The man who is accused of trying to murder two Chicago cops at a West Side hot dog stand is on bail for a Florida home invasion where his alleged accomplice was shot during an exchange of gunfire with sheriff’s deputies, according to court records.
Kailon Harris-Caldwell put his hand in his pocket to get money to pay for a purchase at Original Maxwell Street, 3801 West Harrison, around 3:30 a.m. Friday. Prosecutors said a gun fell from his pocket when he pulled his hand out as a Chicago police officer stood nearby.
Harris-Caldwell picked up the gun and shot toward the officer’s head from close range, leaving the cop with a graze wound, according to the allegations. He then allegedly fired on the officer’s partner, who was seated in a marked patrol car on the restaurant parking lot. That officer suffered a gunshot wound to the leg.
Prosecutors said Harris-Caldwell ran from the scene, but police found him hiding nearby. He allegedly left his car and his phone at the restaurant, they said.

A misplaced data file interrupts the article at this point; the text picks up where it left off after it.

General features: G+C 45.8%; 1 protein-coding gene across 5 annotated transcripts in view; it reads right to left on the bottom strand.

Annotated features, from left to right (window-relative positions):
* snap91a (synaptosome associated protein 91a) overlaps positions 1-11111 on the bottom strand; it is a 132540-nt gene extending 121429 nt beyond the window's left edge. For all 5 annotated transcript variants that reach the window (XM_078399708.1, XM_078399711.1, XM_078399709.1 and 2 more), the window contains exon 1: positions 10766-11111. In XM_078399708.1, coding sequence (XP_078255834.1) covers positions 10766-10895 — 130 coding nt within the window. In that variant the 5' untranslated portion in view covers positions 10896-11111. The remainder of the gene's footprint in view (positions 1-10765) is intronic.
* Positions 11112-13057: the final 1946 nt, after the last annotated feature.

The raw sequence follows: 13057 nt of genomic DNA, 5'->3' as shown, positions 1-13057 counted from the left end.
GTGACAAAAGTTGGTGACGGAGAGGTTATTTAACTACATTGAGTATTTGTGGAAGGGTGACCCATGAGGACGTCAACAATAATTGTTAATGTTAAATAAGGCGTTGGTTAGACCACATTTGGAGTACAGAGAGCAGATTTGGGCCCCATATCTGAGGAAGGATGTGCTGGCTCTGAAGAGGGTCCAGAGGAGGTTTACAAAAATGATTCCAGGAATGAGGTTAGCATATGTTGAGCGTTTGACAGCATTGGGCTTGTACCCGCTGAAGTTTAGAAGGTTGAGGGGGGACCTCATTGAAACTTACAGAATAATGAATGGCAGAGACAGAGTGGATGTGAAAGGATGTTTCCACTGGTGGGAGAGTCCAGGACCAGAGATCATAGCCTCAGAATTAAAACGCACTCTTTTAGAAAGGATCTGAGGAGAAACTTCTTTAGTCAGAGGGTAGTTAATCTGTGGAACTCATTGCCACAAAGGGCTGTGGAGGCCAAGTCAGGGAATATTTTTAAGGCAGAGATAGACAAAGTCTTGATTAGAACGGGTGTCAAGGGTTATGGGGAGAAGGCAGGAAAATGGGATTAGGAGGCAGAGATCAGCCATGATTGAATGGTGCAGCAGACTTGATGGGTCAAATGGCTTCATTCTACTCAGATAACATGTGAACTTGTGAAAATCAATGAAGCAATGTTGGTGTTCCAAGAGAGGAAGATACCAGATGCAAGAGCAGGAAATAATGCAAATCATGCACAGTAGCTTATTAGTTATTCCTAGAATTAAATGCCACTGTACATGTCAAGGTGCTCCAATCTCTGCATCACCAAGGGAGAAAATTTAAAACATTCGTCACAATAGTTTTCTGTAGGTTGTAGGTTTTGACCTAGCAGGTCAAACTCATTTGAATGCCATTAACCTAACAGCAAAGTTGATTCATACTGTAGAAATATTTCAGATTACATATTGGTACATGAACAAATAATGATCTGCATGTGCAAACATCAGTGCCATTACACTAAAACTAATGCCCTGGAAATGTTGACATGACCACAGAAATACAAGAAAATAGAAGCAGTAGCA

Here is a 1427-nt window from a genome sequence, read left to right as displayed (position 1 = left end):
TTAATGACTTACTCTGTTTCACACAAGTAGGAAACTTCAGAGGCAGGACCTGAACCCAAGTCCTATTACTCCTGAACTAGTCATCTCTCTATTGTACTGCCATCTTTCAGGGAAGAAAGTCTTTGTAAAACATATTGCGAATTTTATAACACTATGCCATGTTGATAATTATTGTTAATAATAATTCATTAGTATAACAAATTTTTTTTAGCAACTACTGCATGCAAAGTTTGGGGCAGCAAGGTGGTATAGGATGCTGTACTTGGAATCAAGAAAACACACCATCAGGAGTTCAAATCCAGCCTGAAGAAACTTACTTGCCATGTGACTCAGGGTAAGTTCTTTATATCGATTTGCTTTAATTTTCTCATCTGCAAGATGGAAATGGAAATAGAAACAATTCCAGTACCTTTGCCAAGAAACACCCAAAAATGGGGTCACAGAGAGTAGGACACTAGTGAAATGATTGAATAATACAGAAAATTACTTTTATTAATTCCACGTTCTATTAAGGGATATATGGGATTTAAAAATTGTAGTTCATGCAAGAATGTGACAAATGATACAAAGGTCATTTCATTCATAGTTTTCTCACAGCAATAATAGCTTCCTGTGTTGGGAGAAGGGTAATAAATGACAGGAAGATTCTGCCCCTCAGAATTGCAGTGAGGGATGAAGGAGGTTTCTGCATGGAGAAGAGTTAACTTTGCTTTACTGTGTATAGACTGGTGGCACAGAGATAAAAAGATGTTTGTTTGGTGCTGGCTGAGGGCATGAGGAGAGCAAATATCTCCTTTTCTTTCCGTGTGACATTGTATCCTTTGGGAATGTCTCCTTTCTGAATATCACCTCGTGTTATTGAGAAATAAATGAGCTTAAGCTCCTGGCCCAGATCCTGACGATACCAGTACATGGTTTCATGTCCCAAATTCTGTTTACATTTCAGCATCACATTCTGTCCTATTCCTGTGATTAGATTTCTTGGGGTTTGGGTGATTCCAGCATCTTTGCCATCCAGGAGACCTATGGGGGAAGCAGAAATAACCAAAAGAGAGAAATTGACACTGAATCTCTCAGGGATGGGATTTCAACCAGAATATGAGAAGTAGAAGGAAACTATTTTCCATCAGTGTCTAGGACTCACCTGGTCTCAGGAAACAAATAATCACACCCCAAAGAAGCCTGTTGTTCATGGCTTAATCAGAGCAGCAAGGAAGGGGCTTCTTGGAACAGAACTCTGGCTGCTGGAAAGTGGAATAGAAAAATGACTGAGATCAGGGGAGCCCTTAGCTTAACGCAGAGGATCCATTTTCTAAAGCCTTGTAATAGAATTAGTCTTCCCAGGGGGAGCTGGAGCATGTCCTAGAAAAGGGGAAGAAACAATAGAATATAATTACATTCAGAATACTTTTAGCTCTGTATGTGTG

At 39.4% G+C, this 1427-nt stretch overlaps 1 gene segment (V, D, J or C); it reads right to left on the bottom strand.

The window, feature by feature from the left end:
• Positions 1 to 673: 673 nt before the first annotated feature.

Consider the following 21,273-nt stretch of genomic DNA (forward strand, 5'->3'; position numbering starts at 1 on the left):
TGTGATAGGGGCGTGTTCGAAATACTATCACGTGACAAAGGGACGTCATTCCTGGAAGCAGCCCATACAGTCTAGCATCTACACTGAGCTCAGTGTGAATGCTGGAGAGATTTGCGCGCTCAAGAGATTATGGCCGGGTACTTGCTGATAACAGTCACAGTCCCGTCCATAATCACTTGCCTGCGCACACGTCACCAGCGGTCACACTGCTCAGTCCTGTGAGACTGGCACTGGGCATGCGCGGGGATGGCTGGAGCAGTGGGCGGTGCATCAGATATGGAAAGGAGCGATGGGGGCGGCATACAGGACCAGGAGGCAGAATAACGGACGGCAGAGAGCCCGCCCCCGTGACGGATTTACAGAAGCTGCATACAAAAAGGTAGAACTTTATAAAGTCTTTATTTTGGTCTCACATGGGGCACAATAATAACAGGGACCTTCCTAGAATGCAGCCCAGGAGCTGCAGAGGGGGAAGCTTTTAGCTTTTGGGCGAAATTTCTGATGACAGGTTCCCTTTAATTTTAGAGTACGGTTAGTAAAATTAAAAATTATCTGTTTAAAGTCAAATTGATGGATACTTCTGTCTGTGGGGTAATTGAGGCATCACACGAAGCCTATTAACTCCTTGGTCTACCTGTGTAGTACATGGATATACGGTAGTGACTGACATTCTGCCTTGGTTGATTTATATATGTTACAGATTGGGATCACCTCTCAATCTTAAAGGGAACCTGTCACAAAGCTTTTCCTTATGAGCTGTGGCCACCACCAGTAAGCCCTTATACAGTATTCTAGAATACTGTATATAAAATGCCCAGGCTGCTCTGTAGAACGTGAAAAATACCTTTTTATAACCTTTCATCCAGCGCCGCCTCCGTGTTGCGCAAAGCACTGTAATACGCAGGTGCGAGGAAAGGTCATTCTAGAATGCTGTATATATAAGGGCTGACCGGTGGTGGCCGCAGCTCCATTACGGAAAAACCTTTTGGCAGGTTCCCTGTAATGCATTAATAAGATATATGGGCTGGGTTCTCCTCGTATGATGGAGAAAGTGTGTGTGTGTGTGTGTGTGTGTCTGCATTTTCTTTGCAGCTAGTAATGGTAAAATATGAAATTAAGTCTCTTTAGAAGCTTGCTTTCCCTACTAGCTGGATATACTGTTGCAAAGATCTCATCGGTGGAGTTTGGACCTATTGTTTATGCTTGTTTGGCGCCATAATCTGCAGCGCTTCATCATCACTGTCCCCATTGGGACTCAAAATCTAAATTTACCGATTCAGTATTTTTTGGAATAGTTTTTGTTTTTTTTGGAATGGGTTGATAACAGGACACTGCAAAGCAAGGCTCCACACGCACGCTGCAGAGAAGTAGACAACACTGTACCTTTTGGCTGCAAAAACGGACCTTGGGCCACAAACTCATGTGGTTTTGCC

Harris-Caldwell is charged with two felony counts of attempted first-degree murder, felony possession of a controlled substance, and misdemeanor manufacture-delivery of cannabis.
He did not attend his bail hearing on Sunday because he was hospitalized with back pain, a police officer told Judge Kelly McCarthy.
McCarthy set bail at $1 million cash, meaning Harris-Caldwell must post a full $1 million in cash to get out of jail. State law generally bars judges from holding defendants without bail if they are not physically present for the hearing.
Harris-Caldwell has a pending home invasion case in Lake County, Fla., northwest of Orlando.
His alleged accomplice in that crime, Sebastian Bradwell, was accused of firing a rifle at Lake County sheriff’s deputies as they arrived at the home in June 2018. Deputies returned fire. Bradwell was shot but survived.
Harris-Caldwell was arrested at the scene of the alleged crime, which local authorities called a “targeted attack.”
The Lake County sheriff’s spokesperson called Harris-Caldwell and Bradwell “very bold and brazen and unfortunately that’s just a reality of the times we live in right now.”
Florida court records indicate that Harris-Caldwell’s bail was $30,000, and the case was set for trial this month.